I initially focused my research on late Republican texts, simply because I had started out with the intention of studying certain phenomena in Ciceronian oratory, and wished to gather contemporary comparanda. Even after the scale of my study had expanded greatly, I eventually decided to maintain that focus. My survey will confine itself mostly to sources written within, or very shortly after, Cicero’s lifetime. This is partly a matter of convenience. A dissertation does not provide sufficient space to trace the history of the pertinent concepts through all of Latin literature. By setting temporal, rather than generic, limits, I will be able to see how nature and man-animal comparisons are treated in different types of literature – an approach I believe is necessary for gaining a proper understanding of the matter. I have also concluded that, on this subject, the literature of the late Republic forms a logical unit for two reasons. It was a period rife with class tensions, and therefore produced literature that discussed those tensions; the resulting body of work is especially helpful for illuminating the discourse which is the object of this study. Moreover, although the various works use nature and animal comparisons in various ways to argue various points, they show a certain coherence in their underlying assumptions. It is my plan to identify and elucidate those assumptions: this book will be organized with a view to reconstructing a pattern of thought, never explicitly stated, but everywhere implied.

In order to clarify that pattern of thought, I have found it necessary to delve into philosophical works – particularly, but not exclusively, Cicero’s philosophical works. This methodology may seem inconsistent with my professed goal, since I am not interested in theories of nature per se, but in the way that writers employ animals and nature to discuss human class distinctions. Such discussions inevitably serve the author’s literary or persuasive ends, and must therefore be considered rhetorical, not philosophical, in character. Like any medium that aims at broad dissemination and mass persuasion, these texts rely on premises so deeply ingrained, so taken for granted, that no author troubles to explain them in full. Moreover, the authors apparently felt that their respective audiences would be swayed by appeals to these tacitly understood beliefs. Thus, my primary objects of study are commonly held views, such as might be labeled “popular” rather than “intellectual” or “philosophical”. However, I have had to resort to philosophical texts precisely because the pertinent concepts are so widespread and entrenched that writers do not explicitly expound or defend them. Philosophy is the genre in which underlying ideas are identified, articulated, weighed, and either rejected or justified. While the conclusions of philosophers might not align with common cultural prejudices, there is always overlap and engagement between the two. I therefore looked into certain philosophical works, with all due respect for the difficulties involved, and was rewarded. Although the ideological framework which supports class-specific man-animal comparisons is not, in fact, a specifically philosophical one, my reading in philosophy provided insights which proved vital for elucidating that framework.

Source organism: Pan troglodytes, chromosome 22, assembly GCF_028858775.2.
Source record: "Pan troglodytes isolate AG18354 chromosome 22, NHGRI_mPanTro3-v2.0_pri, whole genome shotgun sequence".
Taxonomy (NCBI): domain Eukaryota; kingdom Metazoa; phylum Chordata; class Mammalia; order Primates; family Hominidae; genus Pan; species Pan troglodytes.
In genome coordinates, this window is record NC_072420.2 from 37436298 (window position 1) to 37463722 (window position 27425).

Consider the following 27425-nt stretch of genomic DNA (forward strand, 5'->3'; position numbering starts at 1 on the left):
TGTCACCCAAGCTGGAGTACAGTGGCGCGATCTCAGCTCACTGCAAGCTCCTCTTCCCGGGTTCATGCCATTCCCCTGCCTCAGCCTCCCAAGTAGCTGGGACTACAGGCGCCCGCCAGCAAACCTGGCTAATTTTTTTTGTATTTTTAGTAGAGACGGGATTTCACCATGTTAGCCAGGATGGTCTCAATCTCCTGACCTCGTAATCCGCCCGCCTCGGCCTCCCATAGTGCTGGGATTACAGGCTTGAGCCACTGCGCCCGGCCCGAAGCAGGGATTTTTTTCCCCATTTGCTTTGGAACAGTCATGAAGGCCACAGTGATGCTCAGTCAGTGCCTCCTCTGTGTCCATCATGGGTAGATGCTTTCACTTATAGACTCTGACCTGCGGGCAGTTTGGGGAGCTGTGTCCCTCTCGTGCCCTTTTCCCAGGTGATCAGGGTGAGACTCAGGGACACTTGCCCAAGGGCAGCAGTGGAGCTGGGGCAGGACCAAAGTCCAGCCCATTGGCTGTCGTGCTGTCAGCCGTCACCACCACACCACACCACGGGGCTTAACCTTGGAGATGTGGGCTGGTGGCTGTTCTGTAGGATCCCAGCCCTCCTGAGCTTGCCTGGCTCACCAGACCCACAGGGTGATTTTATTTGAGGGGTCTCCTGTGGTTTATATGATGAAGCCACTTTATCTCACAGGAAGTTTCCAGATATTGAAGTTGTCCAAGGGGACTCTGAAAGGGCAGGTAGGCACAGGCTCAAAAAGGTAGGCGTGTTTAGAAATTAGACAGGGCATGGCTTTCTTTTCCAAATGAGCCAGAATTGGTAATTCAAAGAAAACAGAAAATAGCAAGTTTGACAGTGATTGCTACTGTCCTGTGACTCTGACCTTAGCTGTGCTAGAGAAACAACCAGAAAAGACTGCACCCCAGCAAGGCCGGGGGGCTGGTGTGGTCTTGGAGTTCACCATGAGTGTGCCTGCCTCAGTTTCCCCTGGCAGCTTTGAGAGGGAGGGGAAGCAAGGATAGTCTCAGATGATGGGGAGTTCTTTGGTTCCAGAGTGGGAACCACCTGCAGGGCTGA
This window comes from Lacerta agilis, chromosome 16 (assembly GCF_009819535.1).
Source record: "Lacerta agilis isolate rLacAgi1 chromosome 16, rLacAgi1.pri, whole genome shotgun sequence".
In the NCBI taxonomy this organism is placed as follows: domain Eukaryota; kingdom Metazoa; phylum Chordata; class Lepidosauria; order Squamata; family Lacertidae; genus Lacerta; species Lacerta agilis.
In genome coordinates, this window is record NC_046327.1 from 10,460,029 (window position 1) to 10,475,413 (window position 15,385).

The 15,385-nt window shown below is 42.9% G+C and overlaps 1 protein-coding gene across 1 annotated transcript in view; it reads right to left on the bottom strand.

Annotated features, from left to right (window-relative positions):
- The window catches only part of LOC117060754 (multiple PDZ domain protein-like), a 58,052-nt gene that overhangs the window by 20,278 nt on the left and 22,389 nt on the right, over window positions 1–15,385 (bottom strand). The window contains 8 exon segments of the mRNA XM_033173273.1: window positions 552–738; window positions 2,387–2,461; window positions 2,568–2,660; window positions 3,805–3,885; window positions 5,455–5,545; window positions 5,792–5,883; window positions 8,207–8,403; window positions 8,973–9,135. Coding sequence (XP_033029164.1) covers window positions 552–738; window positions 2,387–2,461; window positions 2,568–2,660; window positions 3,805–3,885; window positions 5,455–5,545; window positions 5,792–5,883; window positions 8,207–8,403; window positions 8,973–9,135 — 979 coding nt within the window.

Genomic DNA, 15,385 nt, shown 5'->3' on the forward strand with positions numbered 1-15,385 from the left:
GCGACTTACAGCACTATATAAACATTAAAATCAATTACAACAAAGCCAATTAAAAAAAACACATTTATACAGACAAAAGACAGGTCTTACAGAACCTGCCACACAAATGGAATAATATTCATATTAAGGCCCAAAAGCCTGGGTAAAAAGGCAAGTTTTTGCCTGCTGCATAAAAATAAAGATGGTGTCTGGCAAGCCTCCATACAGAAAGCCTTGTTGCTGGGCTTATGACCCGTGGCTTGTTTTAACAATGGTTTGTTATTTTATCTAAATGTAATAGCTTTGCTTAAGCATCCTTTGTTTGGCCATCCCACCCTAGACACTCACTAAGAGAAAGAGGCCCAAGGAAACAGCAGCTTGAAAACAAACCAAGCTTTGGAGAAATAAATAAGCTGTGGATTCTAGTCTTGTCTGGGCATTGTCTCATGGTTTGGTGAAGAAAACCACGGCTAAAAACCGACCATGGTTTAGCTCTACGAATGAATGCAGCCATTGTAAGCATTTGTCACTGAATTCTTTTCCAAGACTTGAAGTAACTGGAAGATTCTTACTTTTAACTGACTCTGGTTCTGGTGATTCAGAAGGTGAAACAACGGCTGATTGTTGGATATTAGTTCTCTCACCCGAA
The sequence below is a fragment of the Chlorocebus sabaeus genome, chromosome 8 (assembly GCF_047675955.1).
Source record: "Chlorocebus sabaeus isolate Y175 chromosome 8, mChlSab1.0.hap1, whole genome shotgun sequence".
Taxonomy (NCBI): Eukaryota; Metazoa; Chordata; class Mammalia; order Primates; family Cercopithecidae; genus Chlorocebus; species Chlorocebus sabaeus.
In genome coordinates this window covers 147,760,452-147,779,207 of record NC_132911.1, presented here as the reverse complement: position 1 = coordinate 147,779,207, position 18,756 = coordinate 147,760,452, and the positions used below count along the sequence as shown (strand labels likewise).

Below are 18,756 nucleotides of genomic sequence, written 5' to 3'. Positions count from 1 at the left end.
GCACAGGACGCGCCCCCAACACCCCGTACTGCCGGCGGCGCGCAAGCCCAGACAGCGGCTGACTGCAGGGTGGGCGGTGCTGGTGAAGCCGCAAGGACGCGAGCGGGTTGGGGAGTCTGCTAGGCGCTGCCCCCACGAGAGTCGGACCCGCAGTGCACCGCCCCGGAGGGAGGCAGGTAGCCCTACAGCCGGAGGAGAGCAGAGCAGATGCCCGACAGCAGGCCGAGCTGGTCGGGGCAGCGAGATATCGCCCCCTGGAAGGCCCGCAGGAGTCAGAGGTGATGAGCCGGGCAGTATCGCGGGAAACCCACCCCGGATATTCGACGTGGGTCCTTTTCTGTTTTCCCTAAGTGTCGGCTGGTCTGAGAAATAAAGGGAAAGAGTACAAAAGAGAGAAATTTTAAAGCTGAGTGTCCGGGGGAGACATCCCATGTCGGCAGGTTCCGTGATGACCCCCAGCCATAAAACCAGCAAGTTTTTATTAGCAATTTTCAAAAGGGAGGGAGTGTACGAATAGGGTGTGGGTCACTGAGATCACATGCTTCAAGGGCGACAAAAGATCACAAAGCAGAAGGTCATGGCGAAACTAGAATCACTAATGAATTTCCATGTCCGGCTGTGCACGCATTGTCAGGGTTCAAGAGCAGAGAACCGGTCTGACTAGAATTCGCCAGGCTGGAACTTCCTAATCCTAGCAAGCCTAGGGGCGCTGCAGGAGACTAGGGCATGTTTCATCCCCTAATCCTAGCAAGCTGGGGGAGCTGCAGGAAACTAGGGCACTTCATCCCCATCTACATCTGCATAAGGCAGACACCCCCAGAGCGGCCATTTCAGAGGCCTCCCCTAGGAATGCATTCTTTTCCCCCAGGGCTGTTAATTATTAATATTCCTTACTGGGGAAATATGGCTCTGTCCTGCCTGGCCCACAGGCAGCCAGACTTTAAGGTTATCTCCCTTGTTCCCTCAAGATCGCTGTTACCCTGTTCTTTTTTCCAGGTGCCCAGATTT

I am not the first to have utilized philosophical texts in conjunction with texts of other genres in order to reconstruct deep-seated cultural presuppositions. Nor am I even the first to take such an approach in reconstructing Roman views on nature. The following works are just such studies, and were especially helpful to me in my own endeavors. I owe each of the authors a debt both for their conclusions and for providing methodological models. Arthur Lovejoy and George Boas, in their classic book, Primitivism and Related Ideas in Antiquity,1 explore the history of a trope that was prevalent in both Greek and Latin literature: that of describing the prehistory and cultural development of mankind, often as a way to make a point about the present. Because such discourses inevitably make assumptions or arguments about the best and most “natural” state of mankind, Lovejoy and Boas discuss conceptions of nature in antiquity. Mary Beagon has written two works about Pliny the Elder’s Natural History, 2 in which she considers Pliny’s thoughts on nature and their intellectual and cultural context. Due to the structure and emphasis of Pliny’s work, Beagon directs her own attention especially to man’s place within the natural world. Anthony Corbeill has also written two relevant books, Controlling Laughter and Nature Embodied;3 the former is the only work in this list that deals primarily with the period which I am studying. Corbeill concerns himself mostly with the ways in which the human body was believed to interact with nature.

Though I risk oversimplifying complex issues, I would like to point out that each of the authors just mentioned essentially focuses on a certain relation: the relation between nature and man’s mode of living; the relation between nature and mankind as a collective entity; the relation between nature and man’s body. All of these topics have some bearing on the present study, but I am making it my own object to examine yet another relation in which nature plays a part: the relation between man and man. Although human-animal comparisons assume certain things about the standing of humans vis-à-vis nature at large, especially animals, they ultimately serve as a means to comment on status divisions within the human community. More specifically, then, I am exploring the relationship of inequality between man and man, in which nature is somehow involved. I hope to contribute to the study of Roman nature by determining precisely how it is involved in that relationship.